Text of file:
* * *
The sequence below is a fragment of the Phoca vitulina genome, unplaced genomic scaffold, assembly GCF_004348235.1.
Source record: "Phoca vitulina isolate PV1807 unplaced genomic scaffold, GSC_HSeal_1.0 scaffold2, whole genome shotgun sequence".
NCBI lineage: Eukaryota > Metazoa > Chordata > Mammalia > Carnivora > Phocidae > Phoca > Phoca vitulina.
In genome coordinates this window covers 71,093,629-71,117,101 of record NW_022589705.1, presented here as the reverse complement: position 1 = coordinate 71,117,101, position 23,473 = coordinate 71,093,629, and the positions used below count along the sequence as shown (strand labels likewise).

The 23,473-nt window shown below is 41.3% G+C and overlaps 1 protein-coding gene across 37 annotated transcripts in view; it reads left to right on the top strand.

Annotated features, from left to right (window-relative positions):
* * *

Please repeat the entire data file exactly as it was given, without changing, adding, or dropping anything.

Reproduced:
The sequence below is a fragment of the Phoca vitulina genome, unplaced genomic scaffold, assembly GCF_004348235.1.
Source record: "Phoca vitulina isolate PV1807 unplaced genomic scaffold, GSC_HSeal_1.0 scaffold2, whole genome shotgun sequence".
NCBI lineage: Eukaryota > Metazoa > Chordata > Mammalia > Carnivora > Phocidae > Phoca > Phoca vitulina.
In genome coordinates this window covers 71,093,629-71,117,101 of record NW_022589705.1, presented here as the reverse complement: position 1 = coordinate 71,117,101, position 23,473 = coordinate 71,093,629, and the positions used below count along the sequence as shown (strand labels likewise).

The 23,473-nt window shown below is 41.3% G+C and overlaps 1 protein-coding gene across 37 annotated transcripts in view; it reads left to right on the top strand.

Annotated features, from left to right (window-relative positions):